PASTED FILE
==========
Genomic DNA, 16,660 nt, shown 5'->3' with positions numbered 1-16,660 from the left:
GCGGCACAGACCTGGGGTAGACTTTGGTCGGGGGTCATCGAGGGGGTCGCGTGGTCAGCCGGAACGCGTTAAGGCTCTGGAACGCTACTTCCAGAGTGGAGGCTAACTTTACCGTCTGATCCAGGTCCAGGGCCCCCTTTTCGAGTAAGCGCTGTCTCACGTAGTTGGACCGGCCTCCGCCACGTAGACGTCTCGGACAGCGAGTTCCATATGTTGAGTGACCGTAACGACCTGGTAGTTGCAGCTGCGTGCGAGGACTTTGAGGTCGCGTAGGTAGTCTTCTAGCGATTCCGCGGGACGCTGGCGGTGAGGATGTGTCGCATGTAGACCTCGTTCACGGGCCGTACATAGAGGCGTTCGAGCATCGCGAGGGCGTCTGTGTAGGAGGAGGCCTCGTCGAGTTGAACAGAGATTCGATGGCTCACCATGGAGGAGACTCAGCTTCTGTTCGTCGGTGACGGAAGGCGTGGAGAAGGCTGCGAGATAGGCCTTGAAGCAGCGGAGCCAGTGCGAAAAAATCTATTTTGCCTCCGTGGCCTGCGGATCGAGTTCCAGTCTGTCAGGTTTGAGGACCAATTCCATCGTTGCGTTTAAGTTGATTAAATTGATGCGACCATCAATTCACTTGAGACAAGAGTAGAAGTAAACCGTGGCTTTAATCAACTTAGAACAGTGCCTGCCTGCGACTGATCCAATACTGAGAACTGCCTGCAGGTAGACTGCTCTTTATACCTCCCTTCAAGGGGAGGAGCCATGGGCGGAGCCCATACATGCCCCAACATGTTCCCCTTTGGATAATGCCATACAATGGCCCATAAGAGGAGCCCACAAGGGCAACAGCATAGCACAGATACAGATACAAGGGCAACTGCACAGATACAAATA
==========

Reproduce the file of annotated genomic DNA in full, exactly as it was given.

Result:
Genomic DNA, 16,660 nt, shown 5'->3' with positions numbered 1-16,660 from the left:
GCGGCACAGACCTGGGGTAGACTTTGGTCGGGGGTCATCGAGGGGGTCGCGTGGTCAGCCGGAACGCGTTAAGGCTCTGGAACGCTACTTCCAGAGTGGAGGCTAACTTTACCGTCTGATCCAGGTCCAGGGCCCCCTTTTCGAGTAAGCGCTGTCTCACGTAGTTGGACCGGCCTCCGCCACGTAGACGTCTCGGACAGCGAGTTCCATATGTTGAGTGACCGTAACGACCTGGTAGTTGCAGCTGCGTGCGAGGACTTTGAGGTCGCGTAGGTAGTCTTCTAGCGATTCCGCGGGACGCTGGCGGTGAGGATGTGTCGCATGTAGACCTCGTTCACGGGCCGTACATAGAGGCGTTCGAGCATCGCGAGGGCGTCTGTGTAGGAGGAGGCCTCGTCGAGTTGAACAGAGATTCGATGGCTCACCATGGAGGAGACTCAGCTTCTGTTCGTCGGTGACGGAAGGCGTGGAGAAGGCTGCGAGATAGGCCTTGAAGCAGCGGAGCCAGTGCGAAAAAATCTATTTTGCCTCCGTGGCCTGCGGATCGAGTTCCAGTCTGTCAGGTTTGAGGACCAATTCCATCGTTGCGTTTAAGTTGATTAAATTGATGCGACCATCAATTCACTTGAGACAAGAGTAGAAGTAAACCGTGGCTTTAATCAACTTAGAACAGTGCCTGCCTGCGACTGATCCAATACTGAGAACTGCCTGCAGGTAGACTGCTCTTTATACCTCCCTTCAAGGGGAGGAGCCATGGGCGGAGCCCATACATGCCCCAACATGTTCCCCTTTGGATAATGCCATACAATGGCCCATAAGAGGAGCCCACAAGGGCAACAGCATAGCACAGATACAGATACAAGGGCAACTGCACAGATACAAATA